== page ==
Writing Duffy on a deadline

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Used with permission of Michael de Adder

Seasoned journalist Dan Leger knew writing a book about a PEI senator’s troubles in under five months would be a challenge. What he didn’t anticipate was how fast the story would grow

The proposal was unexpected but straightforward: write a book of at least 50,000 words on the career of PEI Senator Mike Duffy and his entanglement in the Senate expense scandal. The deadline was another matter entirely.

In mid-June last year, Nimbus Publishing suggested that a Chronicle Herald column I had written about Duffy could be expanded into an interesting and timely book. And why not? The story was rocking the national headlines and after decades of covering politics, I had the contacts. Plus, publishing a book was a lifelong personal goal.

I figured I could have a manuscript completed by the spring of 2014. Problem was, Nimbus was thinking October 2013. After some negotiation, we settled on Nov. 1, giving me four and a half months for a full book, from a standing start.

Now, I have dealt with deadlines all my working life. As a wire-service reporter, I filed to newspapers in six time zones. At the CBC, I helped produce more than 15,000 newscasts.
But this was four and a half months for a first book, on a developing story, from a bare outline.

I started by writing what I already knew about Duffy, which was substantial. We had worked in the same pack during my six years in the Parliamentary Press Gallery. Duffy had spent a career in the media and political limelight, leaving a wide digital wake. And I worked the phones, tapping political and media contacts in Ottawa, on PEI and across the country. Parliamentary transcripts and RCMP documents were invaluable primary sources.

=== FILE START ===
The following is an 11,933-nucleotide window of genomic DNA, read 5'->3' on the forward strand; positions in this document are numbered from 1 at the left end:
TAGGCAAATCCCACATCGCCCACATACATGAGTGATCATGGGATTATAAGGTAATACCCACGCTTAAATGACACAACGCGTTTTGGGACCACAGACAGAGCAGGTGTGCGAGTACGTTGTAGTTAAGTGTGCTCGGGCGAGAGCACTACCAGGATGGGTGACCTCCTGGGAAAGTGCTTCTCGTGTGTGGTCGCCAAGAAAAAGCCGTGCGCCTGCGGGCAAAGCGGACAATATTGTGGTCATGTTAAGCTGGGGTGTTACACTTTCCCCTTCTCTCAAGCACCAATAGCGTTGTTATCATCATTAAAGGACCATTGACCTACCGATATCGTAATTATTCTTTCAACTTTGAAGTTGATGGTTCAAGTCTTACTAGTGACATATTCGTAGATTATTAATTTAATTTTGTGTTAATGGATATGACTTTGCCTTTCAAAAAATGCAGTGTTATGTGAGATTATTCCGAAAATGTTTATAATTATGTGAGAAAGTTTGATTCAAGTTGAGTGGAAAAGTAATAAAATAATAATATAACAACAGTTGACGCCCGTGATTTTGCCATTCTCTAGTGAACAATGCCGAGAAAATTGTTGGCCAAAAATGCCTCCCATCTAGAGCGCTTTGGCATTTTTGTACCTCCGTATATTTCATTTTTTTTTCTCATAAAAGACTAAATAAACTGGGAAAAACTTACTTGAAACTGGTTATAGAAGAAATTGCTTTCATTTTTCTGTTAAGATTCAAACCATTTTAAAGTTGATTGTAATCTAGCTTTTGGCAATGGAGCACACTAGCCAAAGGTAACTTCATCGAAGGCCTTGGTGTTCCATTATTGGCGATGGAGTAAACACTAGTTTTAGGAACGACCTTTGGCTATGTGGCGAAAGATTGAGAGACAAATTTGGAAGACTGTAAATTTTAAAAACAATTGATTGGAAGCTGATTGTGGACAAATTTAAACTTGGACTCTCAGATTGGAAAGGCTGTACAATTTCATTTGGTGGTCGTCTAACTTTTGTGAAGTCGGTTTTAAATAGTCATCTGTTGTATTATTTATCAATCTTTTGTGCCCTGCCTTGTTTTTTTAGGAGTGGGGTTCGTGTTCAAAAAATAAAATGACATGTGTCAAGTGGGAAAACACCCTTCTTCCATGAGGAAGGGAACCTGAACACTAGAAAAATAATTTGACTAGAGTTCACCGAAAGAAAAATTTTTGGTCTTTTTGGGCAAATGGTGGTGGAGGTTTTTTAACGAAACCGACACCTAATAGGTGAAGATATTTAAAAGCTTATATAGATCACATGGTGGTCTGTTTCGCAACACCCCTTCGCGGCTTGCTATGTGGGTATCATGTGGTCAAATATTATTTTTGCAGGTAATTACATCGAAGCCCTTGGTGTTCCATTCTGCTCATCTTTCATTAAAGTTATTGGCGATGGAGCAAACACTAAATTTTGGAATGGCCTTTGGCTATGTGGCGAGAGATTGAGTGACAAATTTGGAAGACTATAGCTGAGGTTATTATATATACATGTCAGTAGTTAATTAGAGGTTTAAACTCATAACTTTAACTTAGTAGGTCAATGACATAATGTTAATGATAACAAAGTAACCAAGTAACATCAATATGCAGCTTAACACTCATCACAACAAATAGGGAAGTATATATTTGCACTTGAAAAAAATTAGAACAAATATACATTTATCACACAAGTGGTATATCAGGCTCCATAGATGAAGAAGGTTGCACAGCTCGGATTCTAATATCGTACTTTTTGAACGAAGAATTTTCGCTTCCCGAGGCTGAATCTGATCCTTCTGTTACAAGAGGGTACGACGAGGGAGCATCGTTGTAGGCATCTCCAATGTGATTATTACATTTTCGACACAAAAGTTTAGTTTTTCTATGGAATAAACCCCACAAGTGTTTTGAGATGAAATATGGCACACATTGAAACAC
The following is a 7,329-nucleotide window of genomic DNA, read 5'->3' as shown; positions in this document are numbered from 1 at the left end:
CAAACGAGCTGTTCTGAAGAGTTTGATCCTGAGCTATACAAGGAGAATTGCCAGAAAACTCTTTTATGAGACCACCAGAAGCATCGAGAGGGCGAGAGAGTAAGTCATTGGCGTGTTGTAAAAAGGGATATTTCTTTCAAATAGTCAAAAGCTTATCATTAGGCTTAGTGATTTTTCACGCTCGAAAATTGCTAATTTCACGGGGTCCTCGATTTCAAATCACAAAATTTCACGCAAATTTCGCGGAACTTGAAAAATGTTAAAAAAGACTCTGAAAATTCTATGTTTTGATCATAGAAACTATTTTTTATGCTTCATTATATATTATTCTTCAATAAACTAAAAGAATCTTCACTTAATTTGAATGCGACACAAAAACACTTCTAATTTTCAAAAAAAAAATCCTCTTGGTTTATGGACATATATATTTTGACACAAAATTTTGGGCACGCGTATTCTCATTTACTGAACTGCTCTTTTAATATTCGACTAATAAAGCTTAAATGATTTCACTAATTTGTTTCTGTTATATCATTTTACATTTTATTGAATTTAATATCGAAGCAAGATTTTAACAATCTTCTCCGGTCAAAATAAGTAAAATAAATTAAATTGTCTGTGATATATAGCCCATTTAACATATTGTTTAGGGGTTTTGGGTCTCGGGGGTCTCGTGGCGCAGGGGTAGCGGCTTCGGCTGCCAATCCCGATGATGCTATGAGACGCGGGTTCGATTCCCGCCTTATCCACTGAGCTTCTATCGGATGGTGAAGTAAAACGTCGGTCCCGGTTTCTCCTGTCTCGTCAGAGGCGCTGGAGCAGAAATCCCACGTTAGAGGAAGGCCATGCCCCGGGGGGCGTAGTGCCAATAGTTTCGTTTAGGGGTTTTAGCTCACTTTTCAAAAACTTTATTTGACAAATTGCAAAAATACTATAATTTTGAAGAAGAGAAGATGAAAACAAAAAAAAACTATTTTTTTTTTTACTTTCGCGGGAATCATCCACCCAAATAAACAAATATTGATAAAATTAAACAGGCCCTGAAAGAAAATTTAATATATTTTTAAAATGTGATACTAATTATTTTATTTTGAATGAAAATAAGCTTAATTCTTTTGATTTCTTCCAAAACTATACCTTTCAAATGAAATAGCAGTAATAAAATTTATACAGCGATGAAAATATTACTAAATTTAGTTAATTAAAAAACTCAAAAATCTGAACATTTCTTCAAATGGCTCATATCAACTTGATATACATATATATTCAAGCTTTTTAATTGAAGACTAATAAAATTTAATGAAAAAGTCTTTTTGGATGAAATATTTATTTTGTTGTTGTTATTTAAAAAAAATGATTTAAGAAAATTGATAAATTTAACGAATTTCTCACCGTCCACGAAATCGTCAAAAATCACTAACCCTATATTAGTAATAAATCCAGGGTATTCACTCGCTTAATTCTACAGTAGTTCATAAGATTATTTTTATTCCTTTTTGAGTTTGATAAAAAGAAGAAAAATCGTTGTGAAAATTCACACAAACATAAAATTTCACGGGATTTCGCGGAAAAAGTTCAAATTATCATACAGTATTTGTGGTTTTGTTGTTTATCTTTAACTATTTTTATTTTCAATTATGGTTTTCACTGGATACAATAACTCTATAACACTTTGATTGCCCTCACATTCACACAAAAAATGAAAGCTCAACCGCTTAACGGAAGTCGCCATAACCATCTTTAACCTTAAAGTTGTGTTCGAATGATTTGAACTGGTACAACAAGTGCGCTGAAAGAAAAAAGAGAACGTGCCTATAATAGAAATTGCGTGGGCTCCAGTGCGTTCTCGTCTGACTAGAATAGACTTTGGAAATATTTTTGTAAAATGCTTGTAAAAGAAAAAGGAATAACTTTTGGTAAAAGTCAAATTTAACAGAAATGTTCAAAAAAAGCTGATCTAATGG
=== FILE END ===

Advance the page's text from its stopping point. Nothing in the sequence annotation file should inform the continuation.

The words flDanLeger_01 copyowed. After the first week, I had 3,000. Ten days later, I had almost 10,000. They weren’t all pretty words and the narrative was rough, but it was progress. I tried to get down 1,000 words a day and in fact, the first draft ran to 85,000 words. I worked 110 days straight, sometimes hunched over a table in my old sailboat.

Problem was, the story kept developing. By summer, Duffy was the key figure in the biggest political scandal of the Harper years. The press gallery’s best reporters were on it.

They turned up a lot of information about Duffy, but also about Senators Pamela Wallin, Patrick Brazeau and Mac Harb. The “other three” tainted senators became separate branches of my research.

In August, I spoke to Duffy at his place at Cavendish, PEI and the story changed again. We exchanged more than 80 emails in the months that followed.

Then in October came the climactic events in the Senate, full of dramatic speeches and political bloodletting. Duffy would be suspended, and Nimbus agreed that event would make a good punctuation mark for the story and the book.

I edited right up to the deadline, a TV set on the news channels and an audio feed droning from the Senate. The final edits were
finished on Christmas Day.

Today, Duffy remains in legal and political limbo, facing 31 criminal charges with his fellow Islanders alienated. The book, Duffy: Stardom to Senate to Scandal , might be finished, but the story is still evolving.

Dan Leger is a print and television journalist based in Halifax. He has worked for The Canadian Press, the CBC and the Chronicle Herald.

Written By

Kim Hart Macneill is a journalist and magazine editor whose work has appeared in This Magazine, Canadian Business, and East Coast Living. She divides her time between Halifax and Moncton.

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